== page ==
Taiwan’s United Renewable Energy (URE) has announced that it build a 193 MW solar project near Tainan, on the island’s southwest coast.
The solar panel supplier said that it will ship the PV modules for the installation in the first half of 2020. Upon completion, the facility will be Taiwan’s largest ground-mounted PV plant, it claimed, without disclosing any other financial or technical details about the project.
Due to recent restrictions on the acquisition of land for large-scale PV projects in Taiwan, which pv magazine reported about last week, the authorities have deferred several schemes for big solar parks this year. However, URE believes that several of these large projects may be developed in 2020, as they could end up being key to achieving the government’s installation target of 2.2 GW for next year.
Taiwan’s cumulative installed PV capacity stood at just 3.32 GW at the end of August, URE said, citing statistics from state-owned utility Taiwan Power Co. Figures from the International Renewable Energy Agency, meanwhile, show that the island’s cumulative installed PV capacity had reached 2.62 GW by the end of last year, suggesting that roughly 706 MW was installed in the first eight months of this year. The Taiwanese government had hoped to reach 1.5 GW in 2019, but it appears that actual development is lagging far behind its ambitions.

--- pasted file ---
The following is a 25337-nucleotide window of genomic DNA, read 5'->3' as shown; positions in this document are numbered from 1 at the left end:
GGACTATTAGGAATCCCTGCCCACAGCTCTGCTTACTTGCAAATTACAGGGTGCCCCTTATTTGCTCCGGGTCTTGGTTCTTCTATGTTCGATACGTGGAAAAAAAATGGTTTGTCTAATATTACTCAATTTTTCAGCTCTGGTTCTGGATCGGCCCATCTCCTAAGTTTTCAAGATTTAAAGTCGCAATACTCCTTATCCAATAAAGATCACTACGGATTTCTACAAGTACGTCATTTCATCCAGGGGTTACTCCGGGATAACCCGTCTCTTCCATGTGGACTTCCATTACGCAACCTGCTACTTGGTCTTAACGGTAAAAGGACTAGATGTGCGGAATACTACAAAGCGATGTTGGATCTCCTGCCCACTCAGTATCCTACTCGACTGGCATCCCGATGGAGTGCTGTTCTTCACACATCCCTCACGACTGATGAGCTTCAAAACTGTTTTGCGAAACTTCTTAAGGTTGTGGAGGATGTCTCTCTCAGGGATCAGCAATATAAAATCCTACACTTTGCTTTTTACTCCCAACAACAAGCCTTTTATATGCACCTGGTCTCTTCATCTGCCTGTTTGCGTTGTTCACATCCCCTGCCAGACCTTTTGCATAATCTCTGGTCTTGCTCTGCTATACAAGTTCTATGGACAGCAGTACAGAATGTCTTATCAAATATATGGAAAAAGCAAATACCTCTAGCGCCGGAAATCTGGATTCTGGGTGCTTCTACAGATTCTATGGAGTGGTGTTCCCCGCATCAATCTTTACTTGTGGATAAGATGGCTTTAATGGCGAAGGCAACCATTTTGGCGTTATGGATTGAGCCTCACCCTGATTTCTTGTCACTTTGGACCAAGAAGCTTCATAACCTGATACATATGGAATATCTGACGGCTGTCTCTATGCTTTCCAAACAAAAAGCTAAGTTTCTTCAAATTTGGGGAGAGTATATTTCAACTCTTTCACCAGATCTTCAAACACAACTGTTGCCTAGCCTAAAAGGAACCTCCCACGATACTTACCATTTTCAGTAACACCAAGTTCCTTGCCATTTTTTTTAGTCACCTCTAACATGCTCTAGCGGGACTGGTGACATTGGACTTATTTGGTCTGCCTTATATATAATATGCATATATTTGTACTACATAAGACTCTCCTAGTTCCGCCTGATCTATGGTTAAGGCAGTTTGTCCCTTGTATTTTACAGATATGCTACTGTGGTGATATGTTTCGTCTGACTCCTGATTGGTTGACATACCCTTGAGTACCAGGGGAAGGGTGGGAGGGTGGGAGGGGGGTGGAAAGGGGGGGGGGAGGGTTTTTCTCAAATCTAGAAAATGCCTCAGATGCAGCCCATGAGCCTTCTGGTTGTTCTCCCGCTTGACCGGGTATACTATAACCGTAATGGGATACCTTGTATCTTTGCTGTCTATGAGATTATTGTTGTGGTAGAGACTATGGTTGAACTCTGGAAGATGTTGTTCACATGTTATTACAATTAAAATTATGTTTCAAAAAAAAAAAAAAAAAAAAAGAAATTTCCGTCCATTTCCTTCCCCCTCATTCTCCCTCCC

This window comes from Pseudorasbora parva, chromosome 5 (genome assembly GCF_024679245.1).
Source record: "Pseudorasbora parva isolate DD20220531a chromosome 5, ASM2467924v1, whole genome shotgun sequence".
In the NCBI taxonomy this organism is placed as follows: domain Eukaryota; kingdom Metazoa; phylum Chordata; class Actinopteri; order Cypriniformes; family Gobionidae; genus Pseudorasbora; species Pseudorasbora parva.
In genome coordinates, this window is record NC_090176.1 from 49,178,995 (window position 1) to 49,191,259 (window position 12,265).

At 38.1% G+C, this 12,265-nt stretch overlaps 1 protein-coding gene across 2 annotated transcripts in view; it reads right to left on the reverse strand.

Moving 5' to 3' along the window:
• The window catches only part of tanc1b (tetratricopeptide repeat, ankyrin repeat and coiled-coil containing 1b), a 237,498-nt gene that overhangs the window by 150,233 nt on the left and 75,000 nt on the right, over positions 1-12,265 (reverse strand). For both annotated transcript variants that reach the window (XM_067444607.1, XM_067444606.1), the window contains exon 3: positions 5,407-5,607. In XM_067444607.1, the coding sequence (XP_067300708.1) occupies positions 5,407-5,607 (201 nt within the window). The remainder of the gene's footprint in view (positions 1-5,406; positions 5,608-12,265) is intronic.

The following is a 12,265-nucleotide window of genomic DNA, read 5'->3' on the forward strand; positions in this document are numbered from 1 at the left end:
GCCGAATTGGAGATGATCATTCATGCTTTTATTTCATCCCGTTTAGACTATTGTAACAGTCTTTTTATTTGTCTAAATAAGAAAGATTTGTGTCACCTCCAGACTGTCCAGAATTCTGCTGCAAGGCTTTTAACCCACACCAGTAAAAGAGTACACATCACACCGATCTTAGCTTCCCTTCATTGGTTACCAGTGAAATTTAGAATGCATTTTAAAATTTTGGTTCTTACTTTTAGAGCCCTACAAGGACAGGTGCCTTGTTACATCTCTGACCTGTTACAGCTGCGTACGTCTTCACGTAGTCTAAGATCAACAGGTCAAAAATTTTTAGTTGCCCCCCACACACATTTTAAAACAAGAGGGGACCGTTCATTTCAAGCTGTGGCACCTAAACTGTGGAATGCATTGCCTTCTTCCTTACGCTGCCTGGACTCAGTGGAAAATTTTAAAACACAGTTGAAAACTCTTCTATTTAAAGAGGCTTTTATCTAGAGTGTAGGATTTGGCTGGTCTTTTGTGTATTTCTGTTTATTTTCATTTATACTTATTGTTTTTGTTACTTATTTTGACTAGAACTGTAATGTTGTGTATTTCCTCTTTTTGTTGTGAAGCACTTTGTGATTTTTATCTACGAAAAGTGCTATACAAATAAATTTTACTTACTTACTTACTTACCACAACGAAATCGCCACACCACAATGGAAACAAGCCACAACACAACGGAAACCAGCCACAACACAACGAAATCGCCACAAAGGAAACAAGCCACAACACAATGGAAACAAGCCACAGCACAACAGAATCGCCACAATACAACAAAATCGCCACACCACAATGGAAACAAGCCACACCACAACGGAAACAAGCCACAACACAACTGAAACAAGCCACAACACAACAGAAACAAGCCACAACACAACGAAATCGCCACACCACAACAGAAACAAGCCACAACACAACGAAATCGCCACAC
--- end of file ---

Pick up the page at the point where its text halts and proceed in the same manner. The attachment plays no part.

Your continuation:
The government unveiled its targets for 2019 and 2020 in September as part of its two-year Solar PV Promotion Plan, which is an extension of the 2017-2018 strategy that was launched in 2016. Taiwanese Premier Su Tseng-chang said at the time that the government expected around 3.7 GW of new solar capacity by 2021. The government projects that PV installations will reach 20 GW in 2025, with coming 3 GW from rooftop PV and 17 GW from ground-mounted systems.